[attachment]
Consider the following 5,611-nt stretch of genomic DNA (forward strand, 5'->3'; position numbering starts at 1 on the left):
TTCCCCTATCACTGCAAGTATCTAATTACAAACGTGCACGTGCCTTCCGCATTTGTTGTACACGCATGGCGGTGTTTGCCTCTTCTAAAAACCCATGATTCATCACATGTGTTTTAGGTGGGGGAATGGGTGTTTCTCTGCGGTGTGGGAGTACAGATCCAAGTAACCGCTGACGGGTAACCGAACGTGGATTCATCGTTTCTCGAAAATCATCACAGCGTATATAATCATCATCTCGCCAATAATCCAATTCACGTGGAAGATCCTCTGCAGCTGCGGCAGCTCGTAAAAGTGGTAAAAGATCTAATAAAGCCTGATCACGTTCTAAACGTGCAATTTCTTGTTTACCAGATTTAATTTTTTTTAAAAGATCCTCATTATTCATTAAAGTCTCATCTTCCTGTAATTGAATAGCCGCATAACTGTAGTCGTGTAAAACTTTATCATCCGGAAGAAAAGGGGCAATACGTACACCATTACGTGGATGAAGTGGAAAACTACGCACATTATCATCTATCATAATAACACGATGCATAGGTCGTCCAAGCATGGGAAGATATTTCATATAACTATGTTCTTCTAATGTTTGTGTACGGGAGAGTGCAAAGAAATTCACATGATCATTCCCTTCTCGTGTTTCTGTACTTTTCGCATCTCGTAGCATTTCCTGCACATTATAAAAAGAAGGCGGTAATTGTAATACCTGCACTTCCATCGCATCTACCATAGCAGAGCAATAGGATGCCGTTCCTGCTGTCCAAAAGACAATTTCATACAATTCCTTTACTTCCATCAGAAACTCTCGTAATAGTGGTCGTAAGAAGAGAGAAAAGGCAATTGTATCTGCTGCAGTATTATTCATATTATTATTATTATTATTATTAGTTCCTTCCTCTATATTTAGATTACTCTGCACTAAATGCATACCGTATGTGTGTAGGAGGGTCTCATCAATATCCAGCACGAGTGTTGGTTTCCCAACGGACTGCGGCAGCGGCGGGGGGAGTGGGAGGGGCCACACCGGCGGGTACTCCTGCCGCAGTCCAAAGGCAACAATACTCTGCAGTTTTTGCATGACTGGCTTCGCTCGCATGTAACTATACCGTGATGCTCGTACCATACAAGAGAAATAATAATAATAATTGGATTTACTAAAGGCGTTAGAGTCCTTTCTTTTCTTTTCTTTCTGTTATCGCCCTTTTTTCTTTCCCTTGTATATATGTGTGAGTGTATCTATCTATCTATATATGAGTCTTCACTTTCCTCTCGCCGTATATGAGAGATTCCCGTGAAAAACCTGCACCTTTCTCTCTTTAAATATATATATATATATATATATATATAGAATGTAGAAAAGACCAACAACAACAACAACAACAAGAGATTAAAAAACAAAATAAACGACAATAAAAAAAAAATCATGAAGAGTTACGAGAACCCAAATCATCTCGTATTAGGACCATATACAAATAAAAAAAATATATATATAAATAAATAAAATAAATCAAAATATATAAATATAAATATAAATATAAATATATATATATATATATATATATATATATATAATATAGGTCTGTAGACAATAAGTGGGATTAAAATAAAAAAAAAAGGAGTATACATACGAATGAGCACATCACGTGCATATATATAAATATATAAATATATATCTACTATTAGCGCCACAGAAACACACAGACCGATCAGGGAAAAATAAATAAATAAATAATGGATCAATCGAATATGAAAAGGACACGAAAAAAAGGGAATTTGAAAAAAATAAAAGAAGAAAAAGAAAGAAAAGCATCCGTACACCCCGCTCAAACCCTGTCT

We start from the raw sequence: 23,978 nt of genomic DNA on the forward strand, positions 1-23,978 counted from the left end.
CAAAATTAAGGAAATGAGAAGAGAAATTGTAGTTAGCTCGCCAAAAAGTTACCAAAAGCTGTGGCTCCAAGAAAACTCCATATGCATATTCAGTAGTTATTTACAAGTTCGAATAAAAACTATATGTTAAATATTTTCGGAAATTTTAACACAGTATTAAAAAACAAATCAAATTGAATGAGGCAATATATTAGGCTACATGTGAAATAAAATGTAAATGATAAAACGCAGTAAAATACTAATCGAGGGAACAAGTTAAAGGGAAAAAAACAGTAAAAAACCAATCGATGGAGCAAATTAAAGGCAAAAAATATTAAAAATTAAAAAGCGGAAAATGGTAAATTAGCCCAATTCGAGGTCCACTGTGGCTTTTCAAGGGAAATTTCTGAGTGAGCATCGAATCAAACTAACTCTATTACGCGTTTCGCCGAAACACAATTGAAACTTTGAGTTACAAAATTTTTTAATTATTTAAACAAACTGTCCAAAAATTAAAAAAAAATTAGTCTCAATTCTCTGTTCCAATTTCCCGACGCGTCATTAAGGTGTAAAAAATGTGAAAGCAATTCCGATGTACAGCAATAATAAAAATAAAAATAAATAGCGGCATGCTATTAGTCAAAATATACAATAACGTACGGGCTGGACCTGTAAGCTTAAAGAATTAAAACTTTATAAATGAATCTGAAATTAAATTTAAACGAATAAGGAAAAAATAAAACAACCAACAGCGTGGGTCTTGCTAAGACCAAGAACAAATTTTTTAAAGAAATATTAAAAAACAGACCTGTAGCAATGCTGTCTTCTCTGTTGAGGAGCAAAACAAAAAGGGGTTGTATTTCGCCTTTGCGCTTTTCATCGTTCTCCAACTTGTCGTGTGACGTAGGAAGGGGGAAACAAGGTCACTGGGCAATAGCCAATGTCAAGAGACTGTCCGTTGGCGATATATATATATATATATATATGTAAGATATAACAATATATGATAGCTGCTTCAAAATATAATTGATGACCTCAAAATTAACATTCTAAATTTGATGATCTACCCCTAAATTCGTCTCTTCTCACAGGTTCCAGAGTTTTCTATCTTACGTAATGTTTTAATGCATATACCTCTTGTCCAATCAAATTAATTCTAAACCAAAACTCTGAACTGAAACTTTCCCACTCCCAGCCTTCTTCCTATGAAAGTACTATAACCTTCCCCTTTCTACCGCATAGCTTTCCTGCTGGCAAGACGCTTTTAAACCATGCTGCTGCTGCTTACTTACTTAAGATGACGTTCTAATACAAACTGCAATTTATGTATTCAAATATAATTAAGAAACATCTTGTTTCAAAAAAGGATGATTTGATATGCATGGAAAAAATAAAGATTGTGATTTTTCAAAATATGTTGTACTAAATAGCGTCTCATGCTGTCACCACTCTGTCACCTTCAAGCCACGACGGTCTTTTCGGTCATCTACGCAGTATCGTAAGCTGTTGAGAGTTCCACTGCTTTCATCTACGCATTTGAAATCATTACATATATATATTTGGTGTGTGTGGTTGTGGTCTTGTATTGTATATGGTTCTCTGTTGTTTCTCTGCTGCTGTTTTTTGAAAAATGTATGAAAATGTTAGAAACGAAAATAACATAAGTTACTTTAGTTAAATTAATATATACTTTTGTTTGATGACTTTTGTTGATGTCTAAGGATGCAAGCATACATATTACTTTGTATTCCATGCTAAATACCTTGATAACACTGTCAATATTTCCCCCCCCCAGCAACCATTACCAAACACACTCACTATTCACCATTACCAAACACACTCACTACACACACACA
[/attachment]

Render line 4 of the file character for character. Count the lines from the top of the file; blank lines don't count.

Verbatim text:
CAAAATTAAGGAAATGAGAAGAGAAATTGTAGTTAGCTCGCCAAAAAGTTACCAAAAGCTGTGGCTCCAAGAAAACTCCATATGCATATTCAGTAGTTATTTACAAGTTCGAATAAAAACTATATGTTAAATATTTTCGGAAATTTTAACACAGTATTAAAAAACAAATCAAATTGAATGAGGCAATATATTAGGCTACATGTGAAATAAAATGTAAATGATAAAACGCAGTAAAATACTAATCGAGGGAACAAGTTAAAGGGAAAAAAACAGTAAAAAACCAATCGATGGAGCAAATTAAAGGCAAAAAATATTAAAAATTAAAAAGCGGAAAATGGTAAATTAGCCCAATTCGAGGTCCACTGTGGCTTTTCAAGGGAAATTTCTGAGTGAGCATCGAATCAAACTAACTCTATTACGCGTTTCGCCGAAACACAATTGAAACTTTGAGTTACAAAATTTTTTAATTATTTAAACAAACTGTCCAAAAATTAAAAAAAAATTAGTCTCAATTCTCTGTTCCAATTTCCCGACGCGTCATTAAGGTGTAAAAAATGTGAAAGCAATTCCGATGTACAGCAATAATAAAAATAAAAATAAATAGCGGCATGCTATTAGTCAAAATATACAATAACGTACGGGCTGGACCTGTAAGCTTAAAGAATTAAAACTTTATAAATGAATCTGAAATTAAATTTAAACGAATAAGGAAAAAATAAAACAACCAACAGCGTGGGTCTTGCTAAGACCAAGAACAAATTTTTTAAAGAAATATTAAAAAACAGACCTGTAGCAATGCTGTCTTCTCTGTTGAGGAGCAAAACAAAAAGGGGTTGTATTTCGCCTTTGCGCTTTTCATCGTTCTCCAACTTGTCGTGTGACGTAGGAAGGGGGAAACAAGGTCACTGGGCAATAGCCAATGTCAAGAGACTGTCCGTTGGCGATATATATATATATATATATATGTAAGATATAACAATATATGATAGCTGCTTCAAAATATAATTGATGACCTCAAAATTAACATTCTAAATTTGATGATCTACCCCTAAATTCGTCTCTTCTCACAGGTTCCAGAGTTTTCTATCTTACGTAATGTTTTAATGCATATACCTCTTGTCCAATCAAATTAATTCTAAACCAAAACTCTGAACTGAAACTTTCCCACTCCCAGCCTTCTTCCTATGAAAGTACTATAACCTTCCCCTTTCTACCGCATAGCTTTCCTGCTGGCAAGACGCTTTTAAACCATGCTGCTGCTGCTTACTTACTTAAGATGACGTTCTAATACAAACTGCAATTTATGTATTCAAATATAATTAAGAAACATCTTGTTTCAAAAAAGGATGATTTGATATGCATGGAAAAAATAAAGATTGTGATTTTTCAAAATATGTTGTACTAAATAGCGTCTCATGCTGTCACCACTCTGTCACCTTCAAGCCACGACGGTCTTTTCGGTCATCTACGCAGTATCGTAAGCTGTTGAGAGTTCCACTGCTTTCATCTACGCATTTGAAATCATTACATATATATATTTGGTGTGTGTGGTTGTGGTCTTGTATTGTATATGGTTCTCTGTTGTTTCTCTGCTGCTGTTTTTTGAAAAATGTATGAAAATGTTAGAAACGAAAATAACATAAGTTACTTTAGTTAAATTAATATATACTTTTGTTTGATGACTTTTGTTGATGTCTAAGGATGCAAGCATACATATTACTTTGTATTCCATGCTAAATACCTTGATAACACTGTCAATATTTCCCCCCCCCAGCAACCATTACCAAACACACTCACTATTCACCATTACCAAACACACTCACTACACACACACA